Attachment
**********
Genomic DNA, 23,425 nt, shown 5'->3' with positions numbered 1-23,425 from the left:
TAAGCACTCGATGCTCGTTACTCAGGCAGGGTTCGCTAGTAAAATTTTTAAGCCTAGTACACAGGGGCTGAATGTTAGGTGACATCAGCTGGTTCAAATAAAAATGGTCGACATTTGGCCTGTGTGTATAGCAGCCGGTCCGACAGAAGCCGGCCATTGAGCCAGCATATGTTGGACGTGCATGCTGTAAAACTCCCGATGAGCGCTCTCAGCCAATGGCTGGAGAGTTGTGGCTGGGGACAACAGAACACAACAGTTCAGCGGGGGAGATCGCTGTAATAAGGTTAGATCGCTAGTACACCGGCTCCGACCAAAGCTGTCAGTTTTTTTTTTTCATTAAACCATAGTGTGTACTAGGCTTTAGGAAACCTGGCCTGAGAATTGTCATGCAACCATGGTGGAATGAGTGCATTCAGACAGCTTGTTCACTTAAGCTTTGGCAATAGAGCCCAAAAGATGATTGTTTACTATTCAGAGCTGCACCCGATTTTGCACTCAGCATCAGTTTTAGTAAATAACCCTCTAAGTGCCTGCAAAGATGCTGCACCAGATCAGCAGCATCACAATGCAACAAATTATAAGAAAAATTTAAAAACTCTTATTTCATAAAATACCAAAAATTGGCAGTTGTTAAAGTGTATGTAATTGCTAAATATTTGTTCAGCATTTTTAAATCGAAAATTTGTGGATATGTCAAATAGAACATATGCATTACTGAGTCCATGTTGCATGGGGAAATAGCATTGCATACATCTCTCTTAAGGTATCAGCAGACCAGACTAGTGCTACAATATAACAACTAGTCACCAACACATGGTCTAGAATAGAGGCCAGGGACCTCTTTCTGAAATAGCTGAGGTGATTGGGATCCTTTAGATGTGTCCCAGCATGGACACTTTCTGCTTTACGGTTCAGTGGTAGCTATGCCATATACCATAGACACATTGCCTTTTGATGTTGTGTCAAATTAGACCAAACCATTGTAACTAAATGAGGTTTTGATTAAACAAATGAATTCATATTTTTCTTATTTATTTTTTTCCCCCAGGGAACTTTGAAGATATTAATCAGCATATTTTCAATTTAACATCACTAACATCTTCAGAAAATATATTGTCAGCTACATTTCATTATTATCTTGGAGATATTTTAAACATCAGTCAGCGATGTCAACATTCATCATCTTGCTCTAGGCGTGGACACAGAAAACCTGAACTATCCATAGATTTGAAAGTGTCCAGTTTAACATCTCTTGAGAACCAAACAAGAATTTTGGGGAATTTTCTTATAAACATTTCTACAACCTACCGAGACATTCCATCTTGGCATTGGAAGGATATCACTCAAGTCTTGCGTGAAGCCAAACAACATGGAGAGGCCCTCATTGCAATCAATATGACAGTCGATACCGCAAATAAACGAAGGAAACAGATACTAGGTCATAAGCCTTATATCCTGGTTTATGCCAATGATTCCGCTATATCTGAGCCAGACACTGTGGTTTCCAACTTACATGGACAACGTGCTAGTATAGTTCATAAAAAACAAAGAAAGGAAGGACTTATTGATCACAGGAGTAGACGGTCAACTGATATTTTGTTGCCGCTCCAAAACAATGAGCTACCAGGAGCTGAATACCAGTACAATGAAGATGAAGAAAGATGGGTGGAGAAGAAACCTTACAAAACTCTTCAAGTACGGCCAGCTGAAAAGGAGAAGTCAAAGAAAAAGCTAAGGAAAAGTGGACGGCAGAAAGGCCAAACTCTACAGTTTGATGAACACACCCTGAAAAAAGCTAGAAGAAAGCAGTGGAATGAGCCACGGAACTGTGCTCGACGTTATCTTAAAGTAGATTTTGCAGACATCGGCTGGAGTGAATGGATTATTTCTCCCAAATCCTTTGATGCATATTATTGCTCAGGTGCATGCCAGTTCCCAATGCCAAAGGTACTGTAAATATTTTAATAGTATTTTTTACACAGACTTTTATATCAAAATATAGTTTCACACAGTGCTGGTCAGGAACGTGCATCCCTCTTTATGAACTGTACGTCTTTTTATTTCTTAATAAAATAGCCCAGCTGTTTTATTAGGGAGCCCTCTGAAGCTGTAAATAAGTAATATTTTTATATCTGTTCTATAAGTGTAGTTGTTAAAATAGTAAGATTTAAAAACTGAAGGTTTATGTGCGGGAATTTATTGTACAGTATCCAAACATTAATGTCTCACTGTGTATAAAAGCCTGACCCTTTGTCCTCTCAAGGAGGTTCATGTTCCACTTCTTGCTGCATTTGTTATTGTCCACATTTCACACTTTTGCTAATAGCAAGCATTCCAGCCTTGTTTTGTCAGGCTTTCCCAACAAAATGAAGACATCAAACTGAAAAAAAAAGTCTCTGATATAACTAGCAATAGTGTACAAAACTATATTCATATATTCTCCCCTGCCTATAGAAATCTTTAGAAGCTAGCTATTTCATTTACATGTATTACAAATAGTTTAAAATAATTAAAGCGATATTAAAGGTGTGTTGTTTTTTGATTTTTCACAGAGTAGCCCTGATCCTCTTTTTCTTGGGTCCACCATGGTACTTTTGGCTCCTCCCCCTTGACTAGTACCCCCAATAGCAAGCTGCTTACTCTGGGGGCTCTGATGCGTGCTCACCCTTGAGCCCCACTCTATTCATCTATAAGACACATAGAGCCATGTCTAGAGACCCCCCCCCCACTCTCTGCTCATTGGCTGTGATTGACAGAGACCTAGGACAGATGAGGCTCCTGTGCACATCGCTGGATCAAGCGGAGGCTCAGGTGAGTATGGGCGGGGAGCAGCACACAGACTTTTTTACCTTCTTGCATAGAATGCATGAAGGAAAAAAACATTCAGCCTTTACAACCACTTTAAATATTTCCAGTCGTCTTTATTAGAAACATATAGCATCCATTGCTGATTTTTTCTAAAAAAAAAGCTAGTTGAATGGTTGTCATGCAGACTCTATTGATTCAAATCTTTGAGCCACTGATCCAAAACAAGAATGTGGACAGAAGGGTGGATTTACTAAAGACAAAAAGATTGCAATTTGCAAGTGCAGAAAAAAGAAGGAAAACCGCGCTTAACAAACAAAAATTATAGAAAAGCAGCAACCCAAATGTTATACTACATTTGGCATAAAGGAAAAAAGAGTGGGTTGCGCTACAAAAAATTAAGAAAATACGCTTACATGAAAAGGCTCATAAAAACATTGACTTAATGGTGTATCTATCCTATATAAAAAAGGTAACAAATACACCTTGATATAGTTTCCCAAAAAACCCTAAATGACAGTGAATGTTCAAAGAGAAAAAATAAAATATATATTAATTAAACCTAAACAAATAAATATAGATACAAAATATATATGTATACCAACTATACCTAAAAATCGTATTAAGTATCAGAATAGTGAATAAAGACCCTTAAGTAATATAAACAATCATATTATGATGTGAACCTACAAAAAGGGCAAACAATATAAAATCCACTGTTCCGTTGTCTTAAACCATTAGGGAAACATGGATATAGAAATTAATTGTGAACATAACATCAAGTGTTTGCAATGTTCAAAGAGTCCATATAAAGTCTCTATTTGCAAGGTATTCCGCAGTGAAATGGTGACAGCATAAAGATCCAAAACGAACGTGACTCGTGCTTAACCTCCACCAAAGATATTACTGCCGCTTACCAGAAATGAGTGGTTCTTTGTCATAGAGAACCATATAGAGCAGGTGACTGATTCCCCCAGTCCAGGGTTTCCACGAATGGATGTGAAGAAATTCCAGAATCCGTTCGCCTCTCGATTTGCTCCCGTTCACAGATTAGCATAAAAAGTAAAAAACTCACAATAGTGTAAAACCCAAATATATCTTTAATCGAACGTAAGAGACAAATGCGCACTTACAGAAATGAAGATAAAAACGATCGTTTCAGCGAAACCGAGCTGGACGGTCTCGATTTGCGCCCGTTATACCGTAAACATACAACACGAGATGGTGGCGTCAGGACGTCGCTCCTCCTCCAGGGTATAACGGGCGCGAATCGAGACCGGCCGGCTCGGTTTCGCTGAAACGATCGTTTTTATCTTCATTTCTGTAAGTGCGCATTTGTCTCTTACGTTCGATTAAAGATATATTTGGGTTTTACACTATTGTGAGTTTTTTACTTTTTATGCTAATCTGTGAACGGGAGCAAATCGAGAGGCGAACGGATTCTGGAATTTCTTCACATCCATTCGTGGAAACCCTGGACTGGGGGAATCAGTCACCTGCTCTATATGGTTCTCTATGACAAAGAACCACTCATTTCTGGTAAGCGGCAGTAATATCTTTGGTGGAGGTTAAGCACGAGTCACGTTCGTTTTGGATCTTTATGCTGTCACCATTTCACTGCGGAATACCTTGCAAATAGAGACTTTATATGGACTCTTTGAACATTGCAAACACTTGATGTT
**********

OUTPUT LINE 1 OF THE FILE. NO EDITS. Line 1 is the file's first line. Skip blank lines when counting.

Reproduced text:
Genomic DNA, 23,425 nt, shown 5'->3' with positions numbered 1-23,425 from the left: